HL Deb 10 November 1981 vol 425 cc99-100
Lord Bruce of Donington

My Lords, I beg leave to ask the Question which stands in my name on the Order Paper.

The Question was as follows:

To ask Her Majesty's Government whether they will state, in respect of claims paid during the years ended 31st March 1978, 1979 and 1980 under ECGD external trade guarantee policies, the total amount of such claims which arose from the "special case" of Iran during those years.

The Parliamentary Under-Secretary of State, Foreign and Commonwealth Office (Lord Trefgarne)

My Lords, it has been the policy of successive Administrations not to disclose details of the ECGD's experience in relation to particular markets. However, I can affirm that, of the total of claims paid under the department's external trade facilities for the three years in question, the proportion which related to Iran was less than 1½ per cent.

Lord Bruce of Donington

My Lords, I thank the noble Lord for that reply. Will he bear in mind that, according to the Answer to the Question that I put to him a few weeks back, there are some £660 million by way of reserves and provisions as at 31st March 1980? That is on the basis of his own Answer. In the interests of exporters generally, would it not have been far better to draw modestly upon the reserves that have accumulated over the years rather than have this very drastic increase in the rate of premiums for these particular types of policies, which has made it very difficult—and increasingly difficult—for the exporters and for the confirming houses? Is there not some other, better way of taking one year against another, rather than slavishly following the somewhat ambiguous form of accounting practice that appears to have been adopted so far?

Lord Trefgarne

My Lords, the noble Lord will recall from my previous answers that the performance of the ECGD generally in these matters—not only in regard to this particular type of policy to which the noble Lord refers, but also to the other types which it writes—has been less than satisfactory. But, in regard to this type of policy which is the subject of the Question, it might be worthwhile my pointing out that of 68p worth of premiums that it took on an actuarial basis, it paid out no less than £1.39p in claims of one kind or another and, clearly, disparities of that sort had to be corrected.

Lord Hawke

My Lords, is it not a fact that, owing to the rise in the price of oil, dozens of countries all over the world are virtually bankrupt, and if we are to continue to trade with those countries the rates of the ECGD will have to go up a great deal as, otherwise, those reserves will vanish very quickly indeed?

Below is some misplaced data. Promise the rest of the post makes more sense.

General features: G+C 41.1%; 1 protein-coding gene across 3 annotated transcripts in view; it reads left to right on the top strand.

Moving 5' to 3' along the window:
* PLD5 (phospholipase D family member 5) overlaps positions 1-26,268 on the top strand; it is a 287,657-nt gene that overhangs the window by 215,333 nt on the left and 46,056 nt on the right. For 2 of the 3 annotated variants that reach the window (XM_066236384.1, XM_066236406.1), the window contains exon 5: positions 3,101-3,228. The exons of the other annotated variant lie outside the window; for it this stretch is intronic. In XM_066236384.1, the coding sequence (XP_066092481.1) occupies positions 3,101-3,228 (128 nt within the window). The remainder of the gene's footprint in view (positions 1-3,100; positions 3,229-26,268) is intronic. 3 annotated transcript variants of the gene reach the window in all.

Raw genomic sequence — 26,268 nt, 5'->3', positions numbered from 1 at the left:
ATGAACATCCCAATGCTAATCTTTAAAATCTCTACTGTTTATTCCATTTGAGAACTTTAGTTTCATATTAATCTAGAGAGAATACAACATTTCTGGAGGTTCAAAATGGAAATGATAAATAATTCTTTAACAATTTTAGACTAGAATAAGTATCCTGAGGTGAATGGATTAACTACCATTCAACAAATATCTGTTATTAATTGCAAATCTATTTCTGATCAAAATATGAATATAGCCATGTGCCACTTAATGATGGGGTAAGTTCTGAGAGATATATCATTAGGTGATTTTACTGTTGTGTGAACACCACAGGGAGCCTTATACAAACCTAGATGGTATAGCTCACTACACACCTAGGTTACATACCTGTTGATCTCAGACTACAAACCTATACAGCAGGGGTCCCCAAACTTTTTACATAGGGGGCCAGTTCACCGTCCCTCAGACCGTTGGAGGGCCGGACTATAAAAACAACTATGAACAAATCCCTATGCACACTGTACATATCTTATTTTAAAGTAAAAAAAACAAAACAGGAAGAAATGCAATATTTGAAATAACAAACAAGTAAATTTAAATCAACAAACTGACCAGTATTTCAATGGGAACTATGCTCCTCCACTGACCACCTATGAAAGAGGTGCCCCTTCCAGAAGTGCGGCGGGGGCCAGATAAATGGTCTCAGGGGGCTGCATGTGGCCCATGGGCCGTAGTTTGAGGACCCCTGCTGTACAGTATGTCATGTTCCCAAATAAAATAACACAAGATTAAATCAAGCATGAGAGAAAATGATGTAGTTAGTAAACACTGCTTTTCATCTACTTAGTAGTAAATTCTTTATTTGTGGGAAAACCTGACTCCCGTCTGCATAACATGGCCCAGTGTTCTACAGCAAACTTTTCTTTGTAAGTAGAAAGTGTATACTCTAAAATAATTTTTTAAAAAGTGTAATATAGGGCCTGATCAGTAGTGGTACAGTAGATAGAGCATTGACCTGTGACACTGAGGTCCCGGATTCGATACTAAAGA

Lord Trefgarne

My Lords, my noble friend puts his finger on the nub of the problem; that is, that it is the world recession which is the principal cause of the difficulties in which the ECGD has found itself. But it is not the only cause. One of the other causes has been the disparity between premium rates and claims performance, and it is that latter disparity which we sought to correct with the recent rate adjustment.

Lord Bruce of Donington

My Lords, is the noble Lord aware that there is a view in export circles that the degree of investigation of the credit-worthiness of overseas clients for, or on behalf of, the ECGD has some shortcomings? There is a feeling that if the investigations were carried out a good deal more thoroughly, country by country, risk by risk, the claims that were ultimately liable to be paid would probably be significantly less. Will the noble Lord confirm that an amount not exceeding £1 million, out of the total expenditure of the ECGD, is spent on investigation which seems to be a remarkably small sum?

Lord Trefgarne

My Lords, I do not have in front of me the precise figure of what is spent upon investigations. I shall ascertain that figure if I can and write to the noble Lord with it. But, of course, the ECGD's general policy in these matters must be related to its claims experience.

Lord Glenkinglas

My Lords, will my noble friend bear in mind that during the period when I was responsible for the ECGD exactly the opposite to what the noble Lord, Lord Bruce, suggested happened. A very large number of companies complained that the ECGD was much too strict in making investigations in countries, and in refusing credit to countries with which they wanted to do business.

Lord Trefgarne

My Lords, I venture to suggest that the conduct of the affairs of the ECGD under my noble friend was particularly exemplary.

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